What issues can counselling address?
- Individual counselling may benefit the victim. This can help them detach themselves from the partner’s behaviour.
- Counselling can help restore self-esteem and re-examine healthy ways of relating.
- Issues in ending an abusive relationship.
- Specialist agencies can offer support to perpetrators to examine their behaviour.
There are often problems with taking responsibility for abusive behaviour. Often the victim will assume blame and the abuser may adopt a “poor me” stance.
Characteristics of an abusive relationship
One of the main characteristics of an abusive relationship is control. When one person is doing something to control the behaviour of the other, it can become entrenched. This can be done by force or manipulation – both control the other’s behaviour. Often there is an abusive pattern for one or both partners from their backgrounds. Abusers may have been victims themselves.
Some relationships are pathologically abusive with a sadistic systematic undermining of one partner. Friends and relatives might look on in alarm as a pattern emerges. The more entrenched the behaviour, the less likely it can be reversed. But the resulting worthlessness felt by the abused may see them unable to break free, or so lacking in confidence they become totally dependent.
In most relationships one person may be dominant or more forceful. But when the needs of one partner cannot be considered, the relationship may become abusive. Abuse can surface slowly. It may be welcomed as jealousy or insecurity, leading the partner to feel needed and wanted – and dependent. Often these characteristics arise from an intense need for love and affection and initially seem to enforce the victim’s worth. Usually abuse progresses, leading to the isolation and vulnerability of one partner and total control by the other. Typically, the end result is one of destruction.
Recognising signs of abuse
Is your relationship abusive? Symptoms of an abusive relationship may include one or more of the following:
- physical violence including suicide threats
- isolation which begins by monopolising the partner’s attention
- gradual ‘falling out’ with partner’s support network
- jealousy - asking a partner to prove their loyalty
- controlling behaviour – controlling a partner’s friends and activities
- constant criticism and put-downs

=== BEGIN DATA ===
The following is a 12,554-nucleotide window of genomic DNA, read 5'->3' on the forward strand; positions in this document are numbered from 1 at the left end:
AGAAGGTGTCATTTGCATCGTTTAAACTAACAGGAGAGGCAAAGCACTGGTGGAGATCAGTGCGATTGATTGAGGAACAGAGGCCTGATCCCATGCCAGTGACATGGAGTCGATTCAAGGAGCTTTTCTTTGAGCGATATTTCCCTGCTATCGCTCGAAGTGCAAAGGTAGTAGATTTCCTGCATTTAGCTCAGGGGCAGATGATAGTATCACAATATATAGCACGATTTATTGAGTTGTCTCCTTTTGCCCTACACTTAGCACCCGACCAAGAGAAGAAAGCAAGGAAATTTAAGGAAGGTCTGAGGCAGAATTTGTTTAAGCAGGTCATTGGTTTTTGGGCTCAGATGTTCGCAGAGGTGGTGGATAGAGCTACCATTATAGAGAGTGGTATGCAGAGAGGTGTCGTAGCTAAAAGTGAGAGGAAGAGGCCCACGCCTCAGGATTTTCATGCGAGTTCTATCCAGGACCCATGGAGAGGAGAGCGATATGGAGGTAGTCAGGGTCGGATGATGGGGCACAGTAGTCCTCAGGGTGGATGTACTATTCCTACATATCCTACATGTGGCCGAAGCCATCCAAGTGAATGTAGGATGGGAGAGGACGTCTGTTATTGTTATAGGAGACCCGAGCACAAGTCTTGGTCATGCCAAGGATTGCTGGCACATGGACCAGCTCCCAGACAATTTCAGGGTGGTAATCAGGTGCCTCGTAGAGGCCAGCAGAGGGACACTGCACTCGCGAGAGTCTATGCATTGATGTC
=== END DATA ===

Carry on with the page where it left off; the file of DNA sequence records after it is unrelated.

- one person’s needs dismissed or minimised
Abusive relationships are usually progressive. The needs of one partner escalate and those of the other disappear along with their self-esteem. Uncontrollable anger, jealousy, the need for power and inability to respect other people’s boundaries are all common traits of abusers.
Abusers are usually needy, controlling and often act out deep-seated feelings of shame and inadequacy. Abusers often see themselves as the powerless victims of others’ behaviour. They may find it difficult to take responsibility for their actions. It can be a familiar pattern that both partners hook into. Cycles of abuse are often based on an intense need for love and affection. The cycle may also include fear of being abandoned, low self-esteem, isolation and drug or alcohol abuse.
What should I be looking for in a counsellor or psychotherapist?
Currently there are no official rules or regulations in place that stipulate what level of training an abuse counsellor needs. However, it is recommended that you check to see if your therapist is experienced in this area.
A Diploma level qualification (or equivalent) in abuse counselling or a related topic will provide assurance and peace of mind that your counsellor has developed the necessary skills.
Another way to assure they have undergone this type of specialist training is to check if they belong to a relevant professional organisation representing counsellors dealing with abuse.
What our experts say
- The valuing approach
Benjamin Isaacs2nd December, 2016
- Male adult survivors of childhood sexual abuse: men coming out of the shadows
Amanda Perl MSc Psychotherapist Counsellor MBPsS BACP (Accred) CBT Practitioner26th November, 2016
- Abuse isn’t love
Rozmin Mukhi MA Ad Dip UKCP MBACP Sen Acc29th September, 2016
- When a joke just isn't funny.....
Sally French MSc, UKCP accred, MBACP1st September, 2016
- Recovery from trauma and abuse
Catherine McCabe Psychoanalyst BPC, BACP, BPAS4th August, 2016
- The journey after sexual abuse
Beverley Chambers Qualified Counsellor, Relationship Issues - Reg. MBACP1st July, 2016